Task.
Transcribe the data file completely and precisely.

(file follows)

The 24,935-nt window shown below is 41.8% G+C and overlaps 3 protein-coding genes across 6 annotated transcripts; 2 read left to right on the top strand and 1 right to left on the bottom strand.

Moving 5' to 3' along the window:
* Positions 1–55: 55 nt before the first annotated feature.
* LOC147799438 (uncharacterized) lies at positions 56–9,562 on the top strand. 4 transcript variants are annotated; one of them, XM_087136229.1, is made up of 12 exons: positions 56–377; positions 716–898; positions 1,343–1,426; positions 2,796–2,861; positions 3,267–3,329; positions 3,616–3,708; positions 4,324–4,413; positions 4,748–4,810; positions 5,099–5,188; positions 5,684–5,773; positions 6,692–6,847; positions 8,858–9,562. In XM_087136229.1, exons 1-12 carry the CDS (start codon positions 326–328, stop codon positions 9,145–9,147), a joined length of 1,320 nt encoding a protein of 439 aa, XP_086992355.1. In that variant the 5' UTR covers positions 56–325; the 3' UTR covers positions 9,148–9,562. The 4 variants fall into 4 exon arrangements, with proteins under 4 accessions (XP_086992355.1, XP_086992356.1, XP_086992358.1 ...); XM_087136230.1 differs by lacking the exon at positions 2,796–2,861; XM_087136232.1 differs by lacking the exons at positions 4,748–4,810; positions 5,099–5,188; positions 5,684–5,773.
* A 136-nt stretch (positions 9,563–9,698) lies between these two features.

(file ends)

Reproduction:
The 24,935-nt window shown below is 41.8% G+C and overlaps 3 protein-coding genes across 6 annotated transcripts; 2 read left to right on the top strand and 1 right to left on the bottom strand.

Moving 5' to 3' along the window:
* Positions 1–55: 55 nt before the first annotated feature.
* LOC147799438 (uncharacterized) lies at positions 56–9,562 on the top strand. 4 transcript variants are annotated; one of them, XM_087136229.1, is made up of 12 exons: positions 56–377; positions 716–898; positions 1,343–1,426; positions 2,796–2,861; positions 3,267–3,329; positions 3,616–3,708; positions 4,324–4,413; positions 4,748–4,810; positions 5,099–5,188; positions 5,684–5,773; positions 6,692–6,847; positions 8,858–9,562. In XM_087136229.1, exons 1-12 carry the CDS (start codon positions 326–328, stop codon positions 9,145–9,147), a joined length of 1,320 nt encoding a protein of 439 aa, XP_086992355.1. In that variant the 5' UTR covers positions 56–325; the 3' UTR covers positions 9,148–9,562. The 4 variants fall into 4 exon arrangements, with proteins under 4 accessions (XP_086992355.1, XP_086992356.1, XP_086992358.1 ...); XM_087136230.1 differs by lacking the exon at positions 2,796–2,861; XM_087136232.1 differs by lacking the exons at positions 4,748–4,810; positions 5,099–5,188; positions 5,684–5,773.
* A 136-nt stretch (positions 9,563–9,698) lies between these two features.